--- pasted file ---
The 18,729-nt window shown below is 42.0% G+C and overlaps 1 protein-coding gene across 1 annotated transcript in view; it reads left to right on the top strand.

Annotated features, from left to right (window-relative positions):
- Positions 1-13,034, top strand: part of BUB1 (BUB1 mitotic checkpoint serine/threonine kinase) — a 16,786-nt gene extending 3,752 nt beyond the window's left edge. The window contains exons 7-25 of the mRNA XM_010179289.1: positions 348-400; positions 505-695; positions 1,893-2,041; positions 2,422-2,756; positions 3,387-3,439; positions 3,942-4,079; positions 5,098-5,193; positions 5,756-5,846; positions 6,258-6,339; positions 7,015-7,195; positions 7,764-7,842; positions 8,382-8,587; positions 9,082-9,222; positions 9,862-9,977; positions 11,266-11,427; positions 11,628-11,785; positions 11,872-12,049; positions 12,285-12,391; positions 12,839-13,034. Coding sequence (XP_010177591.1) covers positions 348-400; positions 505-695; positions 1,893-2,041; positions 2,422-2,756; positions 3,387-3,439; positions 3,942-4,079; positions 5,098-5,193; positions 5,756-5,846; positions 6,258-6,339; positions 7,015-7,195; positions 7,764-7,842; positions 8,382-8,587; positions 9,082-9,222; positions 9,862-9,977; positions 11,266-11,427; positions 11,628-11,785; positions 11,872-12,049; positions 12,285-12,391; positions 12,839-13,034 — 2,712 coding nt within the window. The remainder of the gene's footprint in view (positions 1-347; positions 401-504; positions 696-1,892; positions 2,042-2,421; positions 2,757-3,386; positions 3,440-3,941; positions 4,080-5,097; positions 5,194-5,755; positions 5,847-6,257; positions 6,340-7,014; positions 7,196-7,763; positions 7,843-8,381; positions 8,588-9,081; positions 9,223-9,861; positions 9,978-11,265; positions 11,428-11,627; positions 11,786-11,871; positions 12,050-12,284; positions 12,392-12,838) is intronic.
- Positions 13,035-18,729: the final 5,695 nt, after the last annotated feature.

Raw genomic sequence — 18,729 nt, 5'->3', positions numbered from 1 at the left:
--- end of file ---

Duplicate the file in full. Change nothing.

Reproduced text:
The 18,729-nt window shown below is 42.0% G+C and overlaps 1 protein-coding gene across 1 annotated transcript in view; it reads left to right on the top strand.

Annotated features, from left to right (window-relative positions):
- Positions 1-13,034, top strand: part of BUB1 (BUB1 mitotic checkpoint serine/threonine kinase) — a 16,786-nt gene extending 3,752 nt beyond the window's left edge. The window contains exons 7-25 of the mRNA XM_010179289.1: positions 348-400; positions 505-695; positions 1,893-2,041; positions 2,422-2,756; positions 3,387-3,439; positions 3,942-4,079; positions 5,098-5,193; positions 5,756-5,846; positions 6,258-6,339; positions 7,015-7,195; positions 7,764-7,842; positions 8,382-8,587; positions 9,082-9,222; positions 9,862-9,977; positions 11,266-11,427; positions 11,628-11,785; positions 11,872-12,049; positions 12,285-12,391; positions 12,839-13,034. Coding sequence (XP_010177591.1) covers positions 348-400; positions 505-695; positions 1,893-2,041; positions 2,422-2,756; positions 3,387-3,439; positions 3,942-4,079; positions 5,098-5,193; positions 5,756-5,846; positions 6,258-6,339; positions 7,015-7,195; positions 7,764-7,842; positions 8,382-8,587; positions 9,082-9,222; positions 9,862-9,977; positions 11,266-11,427; positions 11,628-11,785; positions 11,872-12,049; positions 12,285-12,391; positions 12,839-13,034 — 2,712 coding nt within the window. The remainder of the gene's footprint in view (positions 1-347; positions 401-504; positions 696-1,892; positions 2,042-2,421; positions 2,757-3,386; positions 3,440-3,941; positions 4,080-5,097; positions 5,194-5,755; positions 5,847-6,257; positions 6,340-7,014; positions 7,196-7,763; positions 7,843-8,381; positions 8,588-9,081; positions 9,223-9,861; positions 9,978-11,265; positions 11,428-11,627; positions 11,786-11,871; positions 12,050-12,284; positions 12,392-12,838) is intronic.
- Positions 13,035-18,729: the final 5,695 nt, after the last annotated feature.

Raw genomic sequence — 18,729 nt, 5'->3', positions numbered from 1 at the left: